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The Essence of Grammar

As a 9-year-old boy helping his immigrant father write business correspondence, Lawrence A. Weinstein learned that grammar can be used to help reshape our lives. His lesson began with the colon.

Weinstein recalls that his father used to say, "Don't let people step on you." The senior Weinstein used the colon to assert himself and put his addressee on warning.

"It's one thing to write, 'Mr. Johnson, the check you sent has now bounced.' And quite another to write, 'Mr. Johnson: The check you sent has now bounced.' The colon says, 'I demand your attention; I deserve it.' (My father used the colon) to make himself formidable," says Weinstein.

The younger Weinstein has continued to help others with writing. He taught expository writing at Harvard for 10 years and co-founded Harvard's Writing Center. He is currently the director of the Expository Writing Program at Bentley College in Massachusetts.

Through helping hundreds of students, Weinstein "saw my father wasn't the only one with a distinct grammatical profile. ... By making certain changes in grammar, one can ... eventually, to some extent, become a different person."

It is those beliefs that lead Weinstein to write the newly published Grammar for the Soul: Using Language for Personal Change.

"This is a book about personal well-being. Most books on grammar are reference books and take a rhetoric stance. Mine is unusual. Grammar can be used to change our feelings."

Weinstein makes this point with a discussion about the word "but," saying that what we put before and after the word can influence our outlook.

He gives two examples: "I beat my best time in the 100-meter dash today, but I came in fourth." And "I came in fourth today, but I beat my best time in the 100-meter dash." In the second example, the positive thought lingers.

"The words after the clause are the part of the sentence we take away with us. It's remarkable how millions of people who have this power unconsciously put the bad news about themselves after the 'but,' where it does the most damage," says Weinstein.

While changing the order of words in a sentence may boost your self-esteem, Weinstein says the use of grammar can lead to other changes, such as "becoming more assertive, more mindful, more creative and more trusting."

The absence of trust is easily viewed in this sentence written by a job applicant: "What a great pleasure it was to meet you today!! The position sounds absolutely perfect for me!" Writers who employ an overuse of italics and exclamation points "may well be better-intentioned than the boy who cried wolf, but they share his fate: Their audience soon learns to discount their words generally, and even comes to resent them," writes Weinstein. In-your-face punctuation aside, there is also a point to be made about the proper (or helpful) use of voice.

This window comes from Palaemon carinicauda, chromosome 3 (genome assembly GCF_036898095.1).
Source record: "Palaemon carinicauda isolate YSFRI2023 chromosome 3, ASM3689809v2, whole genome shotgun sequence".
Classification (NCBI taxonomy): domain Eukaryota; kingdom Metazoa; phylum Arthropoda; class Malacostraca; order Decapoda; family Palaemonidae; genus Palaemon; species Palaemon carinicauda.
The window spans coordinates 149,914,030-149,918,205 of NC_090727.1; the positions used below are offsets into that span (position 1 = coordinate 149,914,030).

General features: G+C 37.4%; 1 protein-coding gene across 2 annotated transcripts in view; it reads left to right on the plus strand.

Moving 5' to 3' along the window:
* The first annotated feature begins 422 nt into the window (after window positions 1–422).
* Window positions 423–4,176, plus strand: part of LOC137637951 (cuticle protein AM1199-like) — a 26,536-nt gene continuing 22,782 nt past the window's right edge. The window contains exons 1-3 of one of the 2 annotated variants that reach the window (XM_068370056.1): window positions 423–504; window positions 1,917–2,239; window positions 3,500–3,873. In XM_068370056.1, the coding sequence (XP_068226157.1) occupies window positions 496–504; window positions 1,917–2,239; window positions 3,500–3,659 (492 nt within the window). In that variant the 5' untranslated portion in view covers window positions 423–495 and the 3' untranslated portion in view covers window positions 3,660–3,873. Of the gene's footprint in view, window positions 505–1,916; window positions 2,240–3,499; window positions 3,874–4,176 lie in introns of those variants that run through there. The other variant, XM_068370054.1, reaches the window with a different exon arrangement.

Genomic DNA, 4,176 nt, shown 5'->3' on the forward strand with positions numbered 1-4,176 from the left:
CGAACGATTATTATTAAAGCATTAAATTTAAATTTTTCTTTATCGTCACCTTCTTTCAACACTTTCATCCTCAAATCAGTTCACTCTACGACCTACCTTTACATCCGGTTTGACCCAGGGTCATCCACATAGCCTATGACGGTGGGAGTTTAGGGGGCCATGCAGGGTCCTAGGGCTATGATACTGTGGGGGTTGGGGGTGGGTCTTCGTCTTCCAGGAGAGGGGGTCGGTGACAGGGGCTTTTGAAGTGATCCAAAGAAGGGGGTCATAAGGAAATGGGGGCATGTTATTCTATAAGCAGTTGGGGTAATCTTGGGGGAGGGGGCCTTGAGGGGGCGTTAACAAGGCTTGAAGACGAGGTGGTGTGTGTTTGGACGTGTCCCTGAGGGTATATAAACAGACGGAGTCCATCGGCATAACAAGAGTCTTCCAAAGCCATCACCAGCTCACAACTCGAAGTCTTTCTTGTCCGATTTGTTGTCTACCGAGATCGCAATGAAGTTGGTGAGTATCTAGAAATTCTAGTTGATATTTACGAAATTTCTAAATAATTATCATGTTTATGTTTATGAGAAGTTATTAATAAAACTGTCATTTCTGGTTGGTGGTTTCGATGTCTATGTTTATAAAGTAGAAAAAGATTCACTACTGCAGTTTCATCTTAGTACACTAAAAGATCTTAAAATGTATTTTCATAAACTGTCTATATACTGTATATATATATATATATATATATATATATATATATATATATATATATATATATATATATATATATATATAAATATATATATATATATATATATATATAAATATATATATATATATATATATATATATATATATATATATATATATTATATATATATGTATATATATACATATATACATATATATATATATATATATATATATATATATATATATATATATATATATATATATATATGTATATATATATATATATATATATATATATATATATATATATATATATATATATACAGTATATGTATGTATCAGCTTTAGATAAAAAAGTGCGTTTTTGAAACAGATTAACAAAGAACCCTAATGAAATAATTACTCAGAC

"I try to make the point that overuse of the passive voice is demoralizing. The passive voice lulls us into thinking things just happen. We forget our own power to make change," says Weinstein.

He illustrates this point in reference to being kept on hold on the telephone.

"A woman who says, 'I am being kept on hold,' is less ready to terminate the call and get on with her day than the woman who says, 'I have been holding for 10 minutes now.' (The latter) remains conscious of her own role and power in that story."

While greater self-esteem, trust and power are some of the things we can change through the use of grammar, Weinstein reminds us that grammar is also a thing of beauty. He says grammar gives us a way to contribute to the world with language.

He writes: "Jimi Hendrix found potential for expressive beauty in feedback from his amp. ... Hip-hop artists found the same in the sound of a needle scratching vinyl. Should we expect less from a storehouse of effects as vast as grammar?"

Weinstein encourages teachers not to wield grammar like a stick and says to be sure that there is something on the paper that is worth punctuating. His desire for readers is that they change their view of grammar.

"My hope is that my readers would stop thinking about grammar as a chore to attend to and begin to see it as an array of ways available to us to reinvigorate and somewhat remake ourselves."

Lawrence A. Weinstein reads from Grammar for the Soul: Using Language for Personal Change from noon to 1 p.m., Saturday, May 10, at the UA Bookstore, 1209 E. University Blvd. Call 621-2426 for information. Weinstein also conducts a book-signing the same day at 4 p.m., at Barnes and Noble, 5130 E. Broadway Blvd. Call 512-1166 for information. Both events are free.

More by Irene Messina

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